The number of headteachers who believe that GCSEs help to prepare pupils for the world of work has fallen with just three in 10 heads believing this is the case.

However, the figures from Ofqual also highlight that growing numbers of people are now understanding the new GCSE grading scale of 9 to 1.

The data from Ofqual looks at the perceptions of A-levels and GCSEs and highlights that just 31% of headteachers agreed in 2018 that GCSEs ‘are a good preparation for work’.

In 2017, the proportion of heads who believed the statement to be true was 42%.

The research was carried out between October and November last year and the results also reveal that 70% of heads agree that GCSEs are a good preparation for those pupils looking for further study.

GCSEs help students to develop a broad range of skills

When asked whether GCSEs help students to develop a broad range of skills, 51% of heads said that the exams did so while 28% said they did not.

However, Ofqual’s survey also highlights the confusion over the new GCSE grading system, which came into being in 2017.

Unsurprisingly, 24% of the public believe that 1 is the highest GCSE grade available, and 13% of respondents said they didn’t know which was the highest grade.

More worryingly for schools, 1% of headteachers and 3% of teachers also gave the wrong answer over which grades are applicable at each end of the GCSE scale.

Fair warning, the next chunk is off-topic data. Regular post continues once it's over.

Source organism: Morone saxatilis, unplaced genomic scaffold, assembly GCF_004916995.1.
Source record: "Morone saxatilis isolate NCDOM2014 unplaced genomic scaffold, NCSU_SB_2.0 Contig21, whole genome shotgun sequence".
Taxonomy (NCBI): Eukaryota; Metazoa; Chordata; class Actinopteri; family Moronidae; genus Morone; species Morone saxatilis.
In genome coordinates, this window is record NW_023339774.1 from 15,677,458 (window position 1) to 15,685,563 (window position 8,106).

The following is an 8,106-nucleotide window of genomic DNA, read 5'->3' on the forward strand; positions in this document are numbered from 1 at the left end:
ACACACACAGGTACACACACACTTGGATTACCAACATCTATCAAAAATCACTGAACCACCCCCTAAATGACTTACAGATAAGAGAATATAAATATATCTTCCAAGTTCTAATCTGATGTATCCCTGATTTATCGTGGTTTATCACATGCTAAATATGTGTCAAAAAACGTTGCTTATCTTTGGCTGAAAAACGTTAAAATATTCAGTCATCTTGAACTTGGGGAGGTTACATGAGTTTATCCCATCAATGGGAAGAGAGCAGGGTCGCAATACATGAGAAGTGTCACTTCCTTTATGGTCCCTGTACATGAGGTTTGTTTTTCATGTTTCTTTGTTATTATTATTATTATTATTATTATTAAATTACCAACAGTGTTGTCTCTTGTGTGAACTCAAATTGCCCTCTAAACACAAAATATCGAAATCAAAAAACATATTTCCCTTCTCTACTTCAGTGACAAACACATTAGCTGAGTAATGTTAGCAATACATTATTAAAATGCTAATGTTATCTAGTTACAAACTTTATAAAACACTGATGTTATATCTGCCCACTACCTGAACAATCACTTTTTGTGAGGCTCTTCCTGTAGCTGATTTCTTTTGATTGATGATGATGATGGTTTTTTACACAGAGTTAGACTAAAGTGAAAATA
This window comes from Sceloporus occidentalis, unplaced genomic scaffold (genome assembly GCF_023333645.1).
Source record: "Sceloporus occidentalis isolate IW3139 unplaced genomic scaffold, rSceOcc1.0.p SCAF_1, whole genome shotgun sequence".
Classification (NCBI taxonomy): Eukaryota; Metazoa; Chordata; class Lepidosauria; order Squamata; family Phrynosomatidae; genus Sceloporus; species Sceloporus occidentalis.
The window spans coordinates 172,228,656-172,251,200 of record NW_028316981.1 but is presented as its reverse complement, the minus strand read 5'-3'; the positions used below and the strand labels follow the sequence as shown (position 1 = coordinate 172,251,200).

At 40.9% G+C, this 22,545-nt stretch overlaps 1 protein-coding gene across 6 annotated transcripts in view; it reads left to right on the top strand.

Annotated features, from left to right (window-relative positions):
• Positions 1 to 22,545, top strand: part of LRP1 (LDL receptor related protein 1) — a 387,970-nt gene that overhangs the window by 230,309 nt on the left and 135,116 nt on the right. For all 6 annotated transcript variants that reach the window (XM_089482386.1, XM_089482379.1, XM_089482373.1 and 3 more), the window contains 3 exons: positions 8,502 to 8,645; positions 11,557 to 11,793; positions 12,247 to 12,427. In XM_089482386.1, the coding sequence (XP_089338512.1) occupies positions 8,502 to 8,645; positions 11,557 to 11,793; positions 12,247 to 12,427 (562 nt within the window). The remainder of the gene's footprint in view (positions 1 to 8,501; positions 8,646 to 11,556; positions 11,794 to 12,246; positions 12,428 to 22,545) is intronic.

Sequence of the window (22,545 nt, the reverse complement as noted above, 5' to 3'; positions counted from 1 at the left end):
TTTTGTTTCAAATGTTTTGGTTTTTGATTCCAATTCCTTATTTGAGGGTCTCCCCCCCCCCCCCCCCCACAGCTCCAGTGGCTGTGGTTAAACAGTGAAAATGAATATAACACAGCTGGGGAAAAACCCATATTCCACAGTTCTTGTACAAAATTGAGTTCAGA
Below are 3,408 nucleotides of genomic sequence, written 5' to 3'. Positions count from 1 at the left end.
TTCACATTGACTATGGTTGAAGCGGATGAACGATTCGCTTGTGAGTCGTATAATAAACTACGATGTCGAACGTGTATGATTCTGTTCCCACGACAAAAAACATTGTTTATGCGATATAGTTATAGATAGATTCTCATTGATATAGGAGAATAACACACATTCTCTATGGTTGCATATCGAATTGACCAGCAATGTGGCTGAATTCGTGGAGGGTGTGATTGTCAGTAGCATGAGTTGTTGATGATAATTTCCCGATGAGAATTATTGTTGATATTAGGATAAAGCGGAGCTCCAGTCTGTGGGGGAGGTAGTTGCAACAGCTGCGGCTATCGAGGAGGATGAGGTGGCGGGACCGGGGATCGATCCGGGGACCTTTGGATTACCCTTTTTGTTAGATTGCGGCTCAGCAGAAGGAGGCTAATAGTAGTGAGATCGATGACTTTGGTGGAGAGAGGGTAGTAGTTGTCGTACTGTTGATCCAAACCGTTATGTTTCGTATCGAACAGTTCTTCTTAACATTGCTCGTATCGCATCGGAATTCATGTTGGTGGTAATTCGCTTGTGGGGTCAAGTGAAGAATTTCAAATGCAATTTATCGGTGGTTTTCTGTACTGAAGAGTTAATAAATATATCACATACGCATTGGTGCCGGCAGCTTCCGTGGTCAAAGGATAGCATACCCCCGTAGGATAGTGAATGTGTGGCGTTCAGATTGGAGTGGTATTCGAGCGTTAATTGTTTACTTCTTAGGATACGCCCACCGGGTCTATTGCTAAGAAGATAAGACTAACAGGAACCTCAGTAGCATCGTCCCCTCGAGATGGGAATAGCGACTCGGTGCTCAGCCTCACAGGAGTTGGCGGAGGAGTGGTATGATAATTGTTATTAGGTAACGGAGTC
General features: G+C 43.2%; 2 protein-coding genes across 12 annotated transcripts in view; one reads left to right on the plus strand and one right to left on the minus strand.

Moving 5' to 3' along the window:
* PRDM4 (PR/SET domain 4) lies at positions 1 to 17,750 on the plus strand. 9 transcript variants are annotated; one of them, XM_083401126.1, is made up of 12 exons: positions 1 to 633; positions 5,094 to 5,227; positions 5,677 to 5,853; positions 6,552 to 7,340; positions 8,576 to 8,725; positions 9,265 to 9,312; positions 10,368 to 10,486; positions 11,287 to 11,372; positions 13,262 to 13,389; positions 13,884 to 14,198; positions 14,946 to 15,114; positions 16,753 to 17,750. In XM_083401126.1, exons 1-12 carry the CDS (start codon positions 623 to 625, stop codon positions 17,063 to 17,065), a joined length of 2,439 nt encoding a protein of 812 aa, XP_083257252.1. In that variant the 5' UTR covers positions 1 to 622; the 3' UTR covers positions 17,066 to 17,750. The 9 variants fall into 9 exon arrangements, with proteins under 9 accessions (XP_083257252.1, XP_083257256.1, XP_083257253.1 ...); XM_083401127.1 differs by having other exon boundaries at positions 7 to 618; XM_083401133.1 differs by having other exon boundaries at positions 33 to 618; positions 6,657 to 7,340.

The schools’ minister, Nick Gibb, said: “We have embarked on a programme of reform over the last eight years which has driven up academic standards.

“Pupils and teachers have responded well to our gold-standard rigorous qualifications which are equipping pupils with the skills and knowledge they need for succeeding in the future.

‘New GCSE grading system helps to illustrate better pupils’ achievement’

“The new GCSE grading system helps to illustrate better pupils’ achievement and the statistics are proof of that.”

Ofqual’s deputy chief regulator, Dr Michelle Meadows, said: “We recognise the importance of public confidence in GCSE qualifications and, to that end, we are delivering a range of communications, including reducing incidence of exam malpractice, supporting students in exam preparation and explaining more about how we maintain standards in qualifications.”

More information

For more information about Ofqual’s perceptions survey, the results are on their website.